Does anyone care about the World Economic Forum in Davos, Switzerland (and should they)?

Does anyone care about the World Economic Forum in Davos, Switzerland (and should they)?

04/02/2013 | FxM – Evan Brock Gray

Background:
The World Economic Forum: Committed to improving the state of the world began in 1971. Its annual meeting in January is based on the idea of the interconnectedness of three fundamental pillars: government, business and civil society. The harmonisation of these three areas is what World Economic Forum (WEF) proponents say move the world´s economy and society in the right direction. The founder of the organisation, Klaus Schwab, believes that the vision of the forum is built on “the principal that economic progress without social development is not sustainable, while social development without economic progress is impossible”. By inviting government, business, academic and social leaders to the forum, the best global, regional, industrial and social agendas can be formulated, debated and set into motion. The theme for the WEF 2013 was `Resilient Dynamism´. In 2012, it was `The Great Transformation: Shaping New Models´. As of 2012, within the WEF there were: 406 employees from at least 56 different countries; offices in Geneva, New York, Japan and China; and just under 950,000 Swiss Francs (766,376 euros) in reserves of foundation capital to be reinvested in the non-profit organisation.

Let´s look at those `leaders´ that are actually invited. According to the WEF web page, there are several types of regular invitees: Strategic partners, Industry partners, WEF 1,000 Foundation Members, Global Growth Companies, Technology Pioneers and others. All of these companies must be driving the world forward. However, the entry limit is quite lofty since, “the typical Member company is a global enterprise with more than $5 billion (3.68 billion euros) in turnover, although it varies by industry and region” The membership fee for the forum´s members is set at 42,500 Swiss Francs (34,285 euros).

The digital news outlet Quartz broke down the aggregate date of the `guest list´. Of the expected 2,630 participants, 680 were CEOs and, surprisingly (or not), only 45 representatives were coming from globally recognised banks. Two-thirds of the likely participants were from Europe and North America, compared to Asians (24%), Africans (4.8%) and South Americans (3.1%) who seemed a bit underrepresented. Of the 300 governmental or bureaucratic representatives, the majority came from the U.S. and Switzerland while the most represented higher-level educational institution was Harvard University. Interestingly, only 17% of the participants were women. This is a curious statistic because one of the permanent areas, or Communities, of the WEF is the “Women Leaders and Gender Parity Programme”.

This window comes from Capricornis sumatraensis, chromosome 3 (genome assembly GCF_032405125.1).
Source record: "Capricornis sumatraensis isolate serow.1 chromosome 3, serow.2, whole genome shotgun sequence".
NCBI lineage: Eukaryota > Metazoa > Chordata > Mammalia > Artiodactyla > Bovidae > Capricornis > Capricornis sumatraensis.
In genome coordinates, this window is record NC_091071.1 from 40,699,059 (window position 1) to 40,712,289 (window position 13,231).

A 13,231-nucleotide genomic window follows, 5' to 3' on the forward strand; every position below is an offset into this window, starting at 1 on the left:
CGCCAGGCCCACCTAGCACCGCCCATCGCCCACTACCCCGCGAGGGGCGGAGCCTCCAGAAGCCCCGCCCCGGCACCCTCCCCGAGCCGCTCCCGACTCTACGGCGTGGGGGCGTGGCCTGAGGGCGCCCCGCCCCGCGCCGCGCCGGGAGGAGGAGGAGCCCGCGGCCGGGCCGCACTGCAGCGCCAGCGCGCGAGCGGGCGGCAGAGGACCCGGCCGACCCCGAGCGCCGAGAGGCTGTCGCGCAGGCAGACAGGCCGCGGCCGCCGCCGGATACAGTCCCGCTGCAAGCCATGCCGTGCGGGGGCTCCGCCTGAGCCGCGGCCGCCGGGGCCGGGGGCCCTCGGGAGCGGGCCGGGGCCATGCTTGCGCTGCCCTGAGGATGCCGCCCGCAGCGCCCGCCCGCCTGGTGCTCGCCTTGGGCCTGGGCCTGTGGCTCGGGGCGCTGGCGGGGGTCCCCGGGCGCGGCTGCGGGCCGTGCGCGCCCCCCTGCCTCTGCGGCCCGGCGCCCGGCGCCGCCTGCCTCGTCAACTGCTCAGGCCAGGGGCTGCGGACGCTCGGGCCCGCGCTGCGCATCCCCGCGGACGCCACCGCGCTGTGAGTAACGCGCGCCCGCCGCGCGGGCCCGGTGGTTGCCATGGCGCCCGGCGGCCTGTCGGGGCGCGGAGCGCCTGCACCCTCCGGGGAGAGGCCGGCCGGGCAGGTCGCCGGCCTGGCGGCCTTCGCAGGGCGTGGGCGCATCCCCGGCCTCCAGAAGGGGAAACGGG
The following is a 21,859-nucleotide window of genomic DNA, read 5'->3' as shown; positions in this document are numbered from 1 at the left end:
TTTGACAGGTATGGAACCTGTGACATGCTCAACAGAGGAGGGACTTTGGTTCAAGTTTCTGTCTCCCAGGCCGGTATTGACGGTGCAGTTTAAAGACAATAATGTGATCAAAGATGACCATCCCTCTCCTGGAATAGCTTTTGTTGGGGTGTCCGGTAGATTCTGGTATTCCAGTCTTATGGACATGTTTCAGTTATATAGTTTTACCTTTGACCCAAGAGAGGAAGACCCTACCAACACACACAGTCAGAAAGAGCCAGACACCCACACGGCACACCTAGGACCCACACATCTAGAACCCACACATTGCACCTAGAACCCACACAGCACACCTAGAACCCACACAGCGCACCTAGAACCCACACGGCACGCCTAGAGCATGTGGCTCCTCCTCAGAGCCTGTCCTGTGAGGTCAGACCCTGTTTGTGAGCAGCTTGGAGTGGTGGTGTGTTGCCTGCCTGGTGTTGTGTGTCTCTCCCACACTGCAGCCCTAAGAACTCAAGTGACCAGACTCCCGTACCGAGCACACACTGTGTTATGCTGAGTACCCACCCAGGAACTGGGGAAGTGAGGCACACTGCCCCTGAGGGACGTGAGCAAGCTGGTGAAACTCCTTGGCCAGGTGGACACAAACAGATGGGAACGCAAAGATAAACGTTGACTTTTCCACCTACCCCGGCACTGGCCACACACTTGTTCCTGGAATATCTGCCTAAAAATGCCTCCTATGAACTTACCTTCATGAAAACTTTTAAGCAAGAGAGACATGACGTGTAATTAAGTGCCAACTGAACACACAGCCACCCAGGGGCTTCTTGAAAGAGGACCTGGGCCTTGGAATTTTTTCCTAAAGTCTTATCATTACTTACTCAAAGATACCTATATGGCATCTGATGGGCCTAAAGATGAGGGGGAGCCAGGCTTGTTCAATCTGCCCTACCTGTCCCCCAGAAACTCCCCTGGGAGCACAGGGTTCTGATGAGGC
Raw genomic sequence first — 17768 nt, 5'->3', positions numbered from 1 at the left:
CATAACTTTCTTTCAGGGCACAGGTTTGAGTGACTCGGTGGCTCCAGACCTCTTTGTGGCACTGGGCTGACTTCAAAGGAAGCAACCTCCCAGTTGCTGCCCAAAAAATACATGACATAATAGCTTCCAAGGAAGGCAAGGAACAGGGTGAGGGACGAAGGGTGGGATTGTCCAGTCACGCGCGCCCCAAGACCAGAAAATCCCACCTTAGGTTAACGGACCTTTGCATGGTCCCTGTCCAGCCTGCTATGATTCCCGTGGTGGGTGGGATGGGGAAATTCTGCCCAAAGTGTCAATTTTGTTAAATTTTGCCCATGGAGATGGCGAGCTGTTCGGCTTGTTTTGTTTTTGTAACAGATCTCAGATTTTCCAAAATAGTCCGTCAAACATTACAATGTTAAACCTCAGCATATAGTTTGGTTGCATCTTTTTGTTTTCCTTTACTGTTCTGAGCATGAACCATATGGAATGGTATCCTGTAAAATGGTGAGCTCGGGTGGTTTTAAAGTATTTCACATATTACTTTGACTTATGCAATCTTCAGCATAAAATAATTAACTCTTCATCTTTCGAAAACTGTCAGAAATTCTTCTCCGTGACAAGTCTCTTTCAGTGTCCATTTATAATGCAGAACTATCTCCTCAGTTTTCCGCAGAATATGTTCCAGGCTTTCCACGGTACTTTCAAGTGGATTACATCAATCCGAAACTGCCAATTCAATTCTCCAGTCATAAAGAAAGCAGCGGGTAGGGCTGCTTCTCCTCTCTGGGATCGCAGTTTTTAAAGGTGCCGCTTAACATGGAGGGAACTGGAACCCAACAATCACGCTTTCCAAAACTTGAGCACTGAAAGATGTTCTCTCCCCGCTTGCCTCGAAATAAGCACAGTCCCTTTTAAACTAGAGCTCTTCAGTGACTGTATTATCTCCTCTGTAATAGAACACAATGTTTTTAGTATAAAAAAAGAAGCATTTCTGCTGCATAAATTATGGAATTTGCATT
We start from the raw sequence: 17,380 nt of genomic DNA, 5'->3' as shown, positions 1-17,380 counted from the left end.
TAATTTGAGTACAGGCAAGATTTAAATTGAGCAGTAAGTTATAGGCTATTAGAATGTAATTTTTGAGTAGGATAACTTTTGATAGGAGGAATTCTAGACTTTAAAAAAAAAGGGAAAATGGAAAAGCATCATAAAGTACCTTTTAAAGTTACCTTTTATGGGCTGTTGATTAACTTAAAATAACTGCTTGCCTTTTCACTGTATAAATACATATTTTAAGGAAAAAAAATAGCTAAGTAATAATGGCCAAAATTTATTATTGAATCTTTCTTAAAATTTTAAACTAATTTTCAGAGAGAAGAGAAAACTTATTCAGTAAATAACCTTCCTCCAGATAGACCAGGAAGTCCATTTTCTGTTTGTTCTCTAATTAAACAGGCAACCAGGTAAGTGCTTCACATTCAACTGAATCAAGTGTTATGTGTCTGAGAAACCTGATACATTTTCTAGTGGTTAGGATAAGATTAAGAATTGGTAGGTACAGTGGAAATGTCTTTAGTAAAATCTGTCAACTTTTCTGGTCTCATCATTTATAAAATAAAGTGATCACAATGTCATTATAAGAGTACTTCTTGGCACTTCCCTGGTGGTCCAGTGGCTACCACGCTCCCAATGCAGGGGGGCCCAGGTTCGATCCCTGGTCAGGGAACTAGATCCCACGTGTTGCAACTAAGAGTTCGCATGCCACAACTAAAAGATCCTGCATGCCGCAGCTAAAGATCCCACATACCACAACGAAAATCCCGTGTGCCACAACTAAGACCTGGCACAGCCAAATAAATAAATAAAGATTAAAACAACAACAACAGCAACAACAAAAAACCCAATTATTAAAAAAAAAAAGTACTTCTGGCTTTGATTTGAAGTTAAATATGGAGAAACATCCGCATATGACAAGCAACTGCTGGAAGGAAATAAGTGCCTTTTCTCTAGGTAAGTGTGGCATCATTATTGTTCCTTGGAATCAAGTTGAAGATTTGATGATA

Themes in 2013
Under the `Resilient Dynamism´ overall theme for the WEF 2013, there were also three sub-themes: `Leading though Adversity´, `Strengthening Societal Resilience´ and `Restoring Economic Dynamism´. However, every year there are five official Issues (Economic Growth, Environmental Sustainability, Financial Systems, Health for All and Social Development) divided into 23 specific areas which are addressed during the five days of speeches, debates, sessions, presentations and special events made by some truly influential and noteworthy world figures.

Many popular themes of today´s world were put into context during the preliminary sessions: Latin America and the BRICs; energy and national resources; global security; social technology; removing risks from Africa; Europe; the Arab World, etc. The first two official addresses to officially open the forum (even though it actually was the second day) were given by the PM of Italy Mario Monti and Christine Legarde, the managing director of the IMF, respectively. Later, science, the global environment, social entrepreneurship and innovation, healthcare and social issues related to education and gender parity were some of the main areas of discussion on the second official day of the forum.

Much attention was given to a little girl from Pakistan, Khadija Niazi, who talked about her experience of taking college-level science courses on two different moocs (Massive Open Online Courses), while the President of Harvard University, Drew Gilpin Faust, also said (in a NY Times article) that education was receiving a lot of interest this year at the forum. This was clearly evidenced in a session on the third official day called The Global Education Imperative, with UN Secretary-General Ban Ki-moon, World Bank President Jim Yong Kim and UN Special Envoy for Global Education Gordon Brown, among others, participating.